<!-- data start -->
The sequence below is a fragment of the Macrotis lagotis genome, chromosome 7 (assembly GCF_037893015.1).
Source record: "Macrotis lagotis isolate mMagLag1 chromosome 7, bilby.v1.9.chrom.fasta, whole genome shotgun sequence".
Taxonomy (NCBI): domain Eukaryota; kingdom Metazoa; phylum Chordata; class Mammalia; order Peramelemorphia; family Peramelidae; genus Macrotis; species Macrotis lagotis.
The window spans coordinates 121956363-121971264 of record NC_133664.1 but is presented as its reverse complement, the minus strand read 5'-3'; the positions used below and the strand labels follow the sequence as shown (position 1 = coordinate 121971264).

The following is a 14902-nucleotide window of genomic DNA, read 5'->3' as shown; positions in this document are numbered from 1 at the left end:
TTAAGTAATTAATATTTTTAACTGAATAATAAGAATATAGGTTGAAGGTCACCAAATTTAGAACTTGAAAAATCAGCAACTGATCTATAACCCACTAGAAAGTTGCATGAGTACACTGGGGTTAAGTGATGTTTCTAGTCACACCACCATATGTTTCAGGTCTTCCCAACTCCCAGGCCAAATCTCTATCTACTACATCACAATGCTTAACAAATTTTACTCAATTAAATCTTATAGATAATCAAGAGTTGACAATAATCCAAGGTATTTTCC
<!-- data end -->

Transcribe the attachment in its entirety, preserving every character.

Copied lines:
The sequence below is a fragment of the Macrotis lagotis genome, chromosome 7 (assembly GCF_037893015.1).
Source record: "Macrotis lagotis isolate mMagLag1 chromosome 7, bilby.v1.9.chrom.fasta, whole genome shotgun sequence".
Taxonomy (NCBI): domain Eukaryota; kingdom Metazoa; phylum Chordata; class Mammalia; order Peramelemorphia; family Peramelidae; genus Macrotis; species Macrotis lagotis.
The window spans coordinates 121956363-121971264 of record NC_133664.1 but is presented as its reverse complement, the minus strand read 5'-3'; the positions used below and the strand labels follow the sequence as shown (position 1 = coordinate 121971264).

The following is a 14902-nucleotide window of genomic DNA, read 5'->3' as shown; positions in this document are numbered from 1 at the left end:
TTAAGTAATTAATATTTTTAACTGAATAATAAGAATATAGGTTGAAGGTCACCAAATTTAGAACTTGAAAAATCAGCAACTGATCTATAACCCACTAGAAAGTTGCATGAGTACACTGGGGTTAAGTGATGTTTCTAGTCACACCACCATATGTTTCAGGTCTTCCCAACTCCCAGGCCAAATCTCTATCTACTACATCACAATGCTTAACAAATTTTACTCAATTAAATCTTATAGATAATCAAGAGTTGACAATAATCCAAGGTATTTTCC